Missouri Supreme Court Decision: Spouse's Contribution to Separate Property Creates Marital Interest In Property Which May Be Divided by Trial Court

In a recent decision by the Supreme Court of Missouri, the Court held that a spouses contribution to otherwise separate property creates a marital interest that can be divided by the Court. In Missouri, property that was owned prior to the marriage is generally considered to be separate, non-marital property. Separate property is awarded to the spouse who owns the property, and marital property is divided by the court in some ratio, very commonly 50/50. There are exceptions to this rule of course, including, but not limited to, source of funds, transmutation, and marital contributions.

In the recent decision, one spouse owned a business with a value of $20,000 at the time of the marriage, and during the course of the marriage the value of the business increased to around $500,000. The other spouse never had legal title or a legal interest in the business, but made contributions to the business, including reducing a substantial amount of debt, acting as a guarantor and corporate officer, conducting all bookkeeping and corporate banking, managing the office, introducing new products, making capital improvements, and working as an employee.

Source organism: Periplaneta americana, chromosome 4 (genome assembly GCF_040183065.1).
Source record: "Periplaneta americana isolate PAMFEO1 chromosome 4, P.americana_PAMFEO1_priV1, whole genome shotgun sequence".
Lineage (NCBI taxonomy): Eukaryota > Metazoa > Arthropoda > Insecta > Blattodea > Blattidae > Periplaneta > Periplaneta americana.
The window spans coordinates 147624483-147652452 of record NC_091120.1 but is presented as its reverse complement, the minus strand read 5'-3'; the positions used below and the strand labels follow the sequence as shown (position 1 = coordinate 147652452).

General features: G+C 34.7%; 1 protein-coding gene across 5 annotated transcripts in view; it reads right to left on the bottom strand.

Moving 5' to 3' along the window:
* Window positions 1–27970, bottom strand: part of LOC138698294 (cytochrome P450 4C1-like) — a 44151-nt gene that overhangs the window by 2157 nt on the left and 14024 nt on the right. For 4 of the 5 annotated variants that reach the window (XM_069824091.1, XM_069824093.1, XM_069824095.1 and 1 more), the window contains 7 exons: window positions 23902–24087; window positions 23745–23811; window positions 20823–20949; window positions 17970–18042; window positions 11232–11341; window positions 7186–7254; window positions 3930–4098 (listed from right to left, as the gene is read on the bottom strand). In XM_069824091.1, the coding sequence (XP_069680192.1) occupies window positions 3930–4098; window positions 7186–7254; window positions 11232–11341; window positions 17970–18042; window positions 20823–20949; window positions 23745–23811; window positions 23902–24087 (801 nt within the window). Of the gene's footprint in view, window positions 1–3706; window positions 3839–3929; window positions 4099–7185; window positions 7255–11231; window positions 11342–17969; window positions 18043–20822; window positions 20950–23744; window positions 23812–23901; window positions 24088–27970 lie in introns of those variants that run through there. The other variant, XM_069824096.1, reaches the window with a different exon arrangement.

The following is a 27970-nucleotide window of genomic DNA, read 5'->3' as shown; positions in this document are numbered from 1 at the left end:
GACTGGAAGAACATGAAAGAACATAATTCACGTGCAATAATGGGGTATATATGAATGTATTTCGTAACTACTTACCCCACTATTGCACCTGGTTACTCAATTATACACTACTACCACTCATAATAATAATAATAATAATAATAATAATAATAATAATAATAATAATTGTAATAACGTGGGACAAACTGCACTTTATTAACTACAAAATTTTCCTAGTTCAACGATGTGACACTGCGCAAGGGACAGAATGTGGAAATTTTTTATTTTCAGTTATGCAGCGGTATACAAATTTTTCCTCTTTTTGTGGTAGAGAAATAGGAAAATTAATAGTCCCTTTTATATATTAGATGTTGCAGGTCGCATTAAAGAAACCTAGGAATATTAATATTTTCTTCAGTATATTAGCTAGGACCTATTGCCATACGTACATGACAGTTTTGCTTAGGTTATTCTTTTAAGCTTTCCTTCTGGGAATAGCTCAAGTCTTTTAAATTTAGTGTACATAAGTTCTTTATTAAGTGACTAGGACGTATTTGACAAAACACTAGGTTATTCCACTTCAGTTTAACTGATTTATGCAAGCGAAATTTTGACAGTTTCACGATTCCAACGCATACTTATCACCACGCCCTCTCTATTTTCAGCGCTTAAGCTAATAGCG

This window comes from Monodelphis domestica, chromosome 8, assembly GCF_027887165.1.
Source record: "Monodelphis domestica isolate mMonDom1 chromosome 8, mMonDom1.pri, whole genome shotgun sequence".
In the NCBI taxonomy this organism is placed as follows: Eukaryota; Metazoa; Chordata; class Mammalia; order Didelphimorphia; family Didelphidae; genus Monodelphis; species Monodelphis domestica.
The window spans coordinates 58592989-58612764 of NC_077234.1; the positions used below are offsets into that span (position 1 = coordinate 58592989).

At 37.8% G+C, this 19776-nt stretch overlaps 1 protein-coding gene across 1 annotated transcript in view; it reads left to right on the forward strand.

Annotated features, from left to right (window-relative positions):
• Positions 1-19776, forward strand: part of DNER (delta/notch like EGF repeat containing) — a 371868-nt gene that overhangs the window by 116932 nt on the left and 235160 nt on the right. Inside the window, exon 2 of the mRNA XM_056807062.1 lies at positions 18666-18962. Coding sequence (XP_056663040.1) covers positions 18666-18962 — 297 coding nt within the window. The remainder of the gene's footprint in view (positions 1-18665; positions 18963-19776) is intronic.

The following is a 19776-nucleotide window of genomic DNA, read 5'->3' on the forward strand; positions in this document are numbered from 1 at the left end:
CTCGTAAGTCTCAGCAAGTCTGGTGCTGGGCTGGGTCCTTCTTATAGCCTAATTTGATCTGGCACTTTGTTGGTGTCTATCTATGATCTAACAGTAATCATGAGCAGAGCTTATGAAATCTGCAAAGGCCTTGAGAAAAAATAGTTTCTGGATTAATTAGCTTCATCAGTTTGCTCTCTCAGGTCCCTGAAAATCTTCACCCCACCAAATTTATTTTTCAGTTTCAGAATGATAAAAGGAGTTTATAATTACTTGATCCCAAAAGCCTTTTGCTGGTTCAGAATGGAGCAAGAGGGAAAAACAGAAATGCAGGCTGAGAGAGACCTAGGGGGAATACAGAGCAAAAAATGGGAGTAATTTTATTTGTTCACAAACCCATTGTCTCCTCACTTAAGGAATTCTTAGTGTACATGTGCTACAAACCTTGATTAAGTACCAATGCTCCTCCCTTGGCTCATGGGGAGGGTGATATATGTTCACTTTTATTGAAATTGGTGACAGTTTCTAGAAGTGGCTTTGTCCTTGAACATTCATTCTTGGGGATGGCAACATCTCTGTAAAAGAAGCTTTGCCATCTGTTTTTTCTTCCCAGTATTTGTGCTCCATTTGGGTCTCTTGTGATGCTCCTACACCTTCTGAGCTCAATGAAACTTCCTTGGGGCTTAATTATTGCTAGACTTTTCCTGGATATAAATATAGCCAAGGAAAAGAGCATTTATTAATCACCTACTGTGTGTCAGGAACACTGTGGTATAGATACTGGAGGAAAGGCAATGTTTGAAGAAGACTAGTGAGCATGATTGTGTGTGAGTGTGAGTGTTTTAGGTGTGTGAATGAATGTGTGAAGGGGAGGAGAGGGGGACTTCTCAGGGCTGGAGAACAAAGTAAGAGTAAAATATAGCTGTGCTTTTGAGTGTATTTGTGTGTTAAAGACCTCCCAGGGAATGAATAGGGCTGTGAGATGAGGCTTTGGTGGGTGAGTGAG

The trial court found that these contributions created a marital interest in the property, and the Supreme Court agreed and affirmed the equal division of the equity in the business under the rationale that marital labor, effort, or services result in a marital interest in the increased value of a spouse's separate property if there is proof of: (1) a contribution of substantial services; (2) a direct correlation between those services and the increase in value; (3) the amount of the increase in value; (4) performance of the services during the marriage; and (5) the value of the services, the lack of compensation, or inadequate compensation.

The court found that all these requirements were met and upheld the decision of the trial court. The full opinion can be read here.